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Walking Meditation Labyrinth to Be Installed at ‘The Knoll’

Learn+more+at+go.middlebury.edu%2Ftheknoll
Learn more at go.middlebury.edu/theknoll

Learn more at go.middlebury.edu/theknoll

Learn more at go.middlebury.edu/theknoll

By MIGUEL ESPINOSA

A new walking meditation labyrinth will be installed between Sept. 14 and Sept. 16 at The Knoll, also known as The Farm or Organic Garden. This project is a collaboration between the Scott Center for Religious Life, The Knoll and the Mindfulness Initiative.

The construction of the maze will celebrate The Knoll’s 15th anniversary. Labyrinth designer and builder Lars Howlett will serve as the labyrinth’s artist-in-residence, where he will share his experiences and craft.

Construction of the labyrinth will take place today from 9:30 a.m. to 5:30 p.m. at The Knoll. Volunteers are encouraged to sign up for 90 minute shifts, and can do so by contacting Ellen McKay, a program coordinator at the Scott Center.

The final steps for labyrinth installation will take place Friday from 9 a.m. to 12 p.m. Saturday is the official anniversary of the farm, and pizza will be served. That same evening, Havdallah (Jewish evening prayers) and a bonfire will begin at 8:30 p.m. in the same location.

“The idea for a Labyrinth matched the vision that Sophie Esser Calvi, Jay Leshinsky, and others had for The Knoll,” said Mark Orten, director of the Scott Center, and dean of spiritual and religious life. “They wanted to expand use and experience of The Knoll beyond farming and things tied to the land.”

According to their webpage, The Knoll’s mission is to “use food as a medium to cultivate well-being in people, place, and the planet.” The Knoll tries to accomplish these goals through three focus areas: The Educational Garden, Pizza Kitchen and The Serenity Garden. The Serenity Garden,  collaboration with The Scott Center, is home to a large, round marble bench blessed by the Dalai Lama in 2012. The labyrinth, in celebration of the Knoll’s 15th anniversary, will be added to the Serenity Garden.

“Jay Leshinsky, the farm educator, and I have always wanted a Serenity garden,” said Sophie Esser Calvi ’03, associate director for global food and farm programs. “When the Dalai Lama came, we knew that blessing the bench would mark the beginning of that space. We felt that a labyrinth is a symbolic way to honor the past and future of this special place.”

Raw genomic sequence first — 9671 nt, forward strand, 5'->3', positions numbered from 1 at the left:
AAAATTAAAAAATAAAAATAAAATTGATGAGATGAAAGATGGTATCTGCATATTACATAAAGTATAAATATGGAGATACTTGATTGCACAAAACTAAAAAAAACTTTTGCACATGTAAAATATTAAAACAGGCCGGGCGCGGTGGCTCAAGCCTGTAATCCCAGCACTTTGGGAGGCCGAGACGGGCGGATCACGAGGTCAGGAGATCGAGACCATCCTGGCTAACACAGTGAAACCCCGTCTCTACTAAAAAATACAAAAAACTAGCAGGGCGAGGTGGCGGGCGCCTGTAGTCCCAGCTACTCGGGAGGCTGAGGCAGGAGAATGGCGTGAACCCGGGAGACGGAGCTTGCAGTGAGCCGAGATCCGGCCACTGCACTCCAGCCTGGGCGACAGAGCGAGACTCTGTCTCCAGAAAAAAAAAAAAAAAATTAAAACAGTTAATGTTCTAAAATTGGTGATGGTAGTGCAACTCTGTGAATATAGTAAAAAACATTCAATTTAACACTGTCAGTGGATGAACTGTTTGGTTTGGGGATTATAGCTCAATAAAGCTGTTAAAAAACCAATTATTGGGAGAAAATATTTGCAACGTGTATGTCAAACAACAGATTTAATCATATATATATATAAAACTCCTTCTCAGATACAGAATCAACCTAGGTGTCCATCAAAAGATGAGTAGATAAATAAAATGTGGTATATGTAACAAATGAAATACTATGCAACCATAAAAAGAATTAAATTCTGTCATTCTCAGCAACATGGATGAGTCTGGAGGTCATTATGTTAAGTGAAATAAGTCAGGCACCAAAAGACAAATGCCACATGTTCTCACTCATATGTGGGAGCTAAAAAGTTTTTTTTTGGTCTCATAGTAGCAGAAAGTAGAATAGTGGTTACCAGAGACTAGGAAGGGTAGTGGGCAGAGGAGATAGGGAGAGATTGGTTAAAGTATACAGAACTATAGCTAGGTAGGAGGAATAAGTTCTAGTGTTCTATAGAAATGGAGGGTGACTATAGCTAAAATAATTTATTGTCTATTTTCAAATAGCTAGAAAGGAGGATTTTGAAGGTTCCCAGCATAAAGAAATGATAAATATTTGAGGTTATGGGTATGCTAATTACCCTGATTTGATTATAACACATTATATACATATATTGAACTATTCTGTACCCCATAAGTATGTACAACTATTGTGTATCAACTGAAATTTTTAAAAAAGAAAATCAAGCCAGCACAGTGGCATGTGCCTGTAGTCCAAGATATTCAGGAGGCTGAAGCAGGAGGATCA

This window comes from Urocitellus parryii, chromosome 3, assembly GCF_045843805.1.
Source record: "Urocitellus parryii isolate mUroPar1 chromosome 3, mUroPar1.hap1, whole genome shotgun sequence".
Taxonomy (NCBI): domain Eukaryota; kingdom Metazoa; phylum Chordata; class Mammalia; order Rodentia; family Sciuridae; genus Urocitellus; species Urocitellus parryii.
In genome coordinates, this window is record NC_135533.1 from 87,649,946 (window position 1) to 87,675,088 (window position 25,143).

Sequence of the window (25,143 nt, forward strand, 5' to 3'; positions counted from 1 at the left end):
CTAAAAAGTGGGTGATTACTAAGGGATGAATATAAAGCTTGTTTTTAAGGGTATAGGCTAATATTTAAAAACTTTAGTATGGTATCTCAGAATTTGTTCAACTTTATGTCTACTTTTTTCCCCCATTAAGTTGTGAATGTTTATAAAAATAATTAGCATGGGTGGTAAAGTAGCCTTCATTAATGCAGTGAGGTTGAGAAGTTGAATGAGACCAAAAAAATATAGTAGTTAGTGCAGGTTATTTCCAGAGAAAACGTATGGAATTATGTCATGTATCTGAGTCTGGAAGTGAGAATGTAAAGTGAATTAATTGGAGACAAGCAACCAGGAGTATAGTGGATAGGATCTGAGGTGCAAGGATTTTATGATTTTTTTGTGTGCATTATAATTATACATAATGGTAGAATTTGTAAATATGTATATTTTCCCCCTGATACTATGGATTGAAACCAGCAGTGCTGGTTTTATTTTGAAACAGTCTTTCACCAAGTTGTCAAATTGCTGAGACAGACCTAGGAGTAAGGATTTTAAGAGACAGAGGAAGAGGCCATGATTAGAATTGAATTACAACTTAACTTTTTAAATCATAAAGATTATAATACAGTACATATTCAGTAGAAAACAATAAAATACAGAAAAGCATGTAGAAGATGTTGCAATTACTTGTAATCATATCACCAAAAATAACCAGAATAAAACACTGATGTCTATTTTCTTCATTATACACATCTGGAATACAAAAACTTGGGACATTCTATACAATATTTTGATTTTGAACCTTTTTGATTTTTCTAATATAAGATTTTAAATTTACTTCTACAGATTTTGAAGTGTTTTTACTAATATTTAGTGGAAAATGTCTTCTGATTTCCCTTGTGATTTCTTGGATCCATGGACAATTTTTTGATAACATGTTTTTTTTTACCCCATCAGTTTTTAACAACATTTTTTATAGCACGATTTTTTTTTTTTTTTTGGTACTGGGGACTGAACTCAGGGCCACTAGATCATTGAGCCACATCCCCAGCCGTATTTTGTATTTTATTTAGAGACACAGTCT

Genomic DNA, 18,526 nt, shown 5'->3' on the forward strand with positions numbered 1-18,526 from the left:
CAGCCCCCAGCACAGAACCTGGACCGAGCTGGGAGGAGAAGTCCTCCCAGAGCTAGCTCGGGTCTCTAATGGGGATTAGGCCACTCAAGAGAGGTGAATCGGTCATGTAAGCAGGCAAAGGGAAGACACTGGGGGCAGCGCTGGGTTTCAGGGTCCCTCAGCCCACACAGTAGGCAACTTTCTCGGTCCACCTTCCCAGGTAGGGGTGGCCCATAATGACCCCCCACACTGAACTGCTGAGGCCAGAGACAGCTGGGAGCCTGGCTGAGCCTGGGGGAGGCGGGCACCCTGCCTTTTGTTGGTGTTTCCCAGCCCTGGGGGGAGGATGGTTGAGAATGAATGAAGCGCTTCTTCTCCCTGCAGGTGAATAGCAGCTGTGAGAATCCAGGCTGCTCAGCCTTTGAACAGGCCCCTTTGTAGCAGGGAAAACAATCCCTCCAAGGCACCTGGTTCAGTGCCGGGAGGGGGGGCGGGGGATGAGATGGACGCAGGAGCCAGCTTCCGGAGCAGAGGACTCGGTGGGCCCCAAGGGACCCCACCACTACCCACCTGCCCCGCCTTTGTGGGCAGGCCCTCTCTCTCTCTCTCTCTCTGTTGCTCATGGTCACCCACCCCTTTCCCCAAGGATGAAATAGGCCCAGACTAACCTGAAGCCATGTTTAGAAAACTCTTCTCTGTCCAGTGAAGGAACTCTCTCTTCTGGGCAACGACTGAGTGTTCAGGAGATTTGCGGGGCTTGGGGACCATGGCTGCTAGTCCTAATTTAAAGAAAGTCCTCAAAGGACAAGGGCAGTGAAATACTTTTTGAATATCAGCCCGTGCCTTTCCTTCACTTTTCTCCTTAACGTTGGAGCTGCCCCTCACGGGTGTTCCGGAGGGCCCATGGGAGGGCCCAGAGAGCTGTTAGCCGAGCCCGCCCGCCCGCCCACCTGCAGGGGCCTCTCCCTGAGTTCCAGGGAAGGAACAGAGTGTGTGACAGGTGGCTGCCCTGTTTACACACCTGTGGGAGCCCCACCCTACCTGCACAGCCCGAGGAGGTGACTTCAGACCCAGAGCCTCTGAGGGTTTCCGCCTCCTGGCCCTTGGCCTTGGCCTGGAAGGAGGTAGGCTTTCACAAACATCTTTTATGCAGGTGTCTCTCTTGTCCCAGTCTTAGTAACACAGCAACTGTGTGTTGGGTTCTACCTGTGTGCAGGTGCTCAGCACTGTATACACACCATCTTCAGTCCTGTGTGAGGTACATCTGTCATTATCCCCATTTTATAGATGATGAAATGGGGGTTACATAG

In discussing the background and history of the labyrinth, Orten said construction of The Knoll’s labyrinth was based on ancient designs from all over the world.

“There are labyrinths found in parts of the world that are quite remote and go back way before the one that is the model for what we’re doing,” he said, specifying that his inspiration came from an accidentally discovered labyrinth in the Chartres Cathedral in France.

“When they finally discovered what [the labyrinth] was, they pieced together that it was the final part of a journey that monastics would take for many hundreds of miles. This last part of their pilgrimage concluded with walking this labyrinth, sometimes on their knees, to the very center.”

Otren clarified that a labyrinth is different from a maze.

“A maze is something that requires left-brain thinking where you make decisions,” he said. “A labyrinth is the opposite. It’s a unicursal path to a center, or some mid-point that one takes. There are no decisions to make. It’s labyrinthian. It’s winding. It’s back-and-forth, to and fro in a way that can actually seem disorienting if one is trying to make sense of it.”

Orten added that walking a labyrinth can be a powerful experience.

“It is quite a spiritual experience to go to the center of the labyrinth and spend a period of time there, meditating on whatever it is that we’ve set as our intention, and then to walk the same unicursal path back out,” he said. “Usually, people pause at the end of it, and turn back to the labyrinth, and give thanks or some kind of appreciation for the experience. It’s profound in that the labyrinth is never walked the same way twice, no two people walk it the same way, and no person walks it the same way twice.”

Esser Calvi hopes that the space provides a peaceful destination for students.

“We hope The Knoll grows as a place students can go to for refuge and restoration,” she said. “It was planted 15 years ago, as a space to ground one’s self. We believe that cultivating the wellbeing of one’s self is essential to the wellbeing of anything else.”

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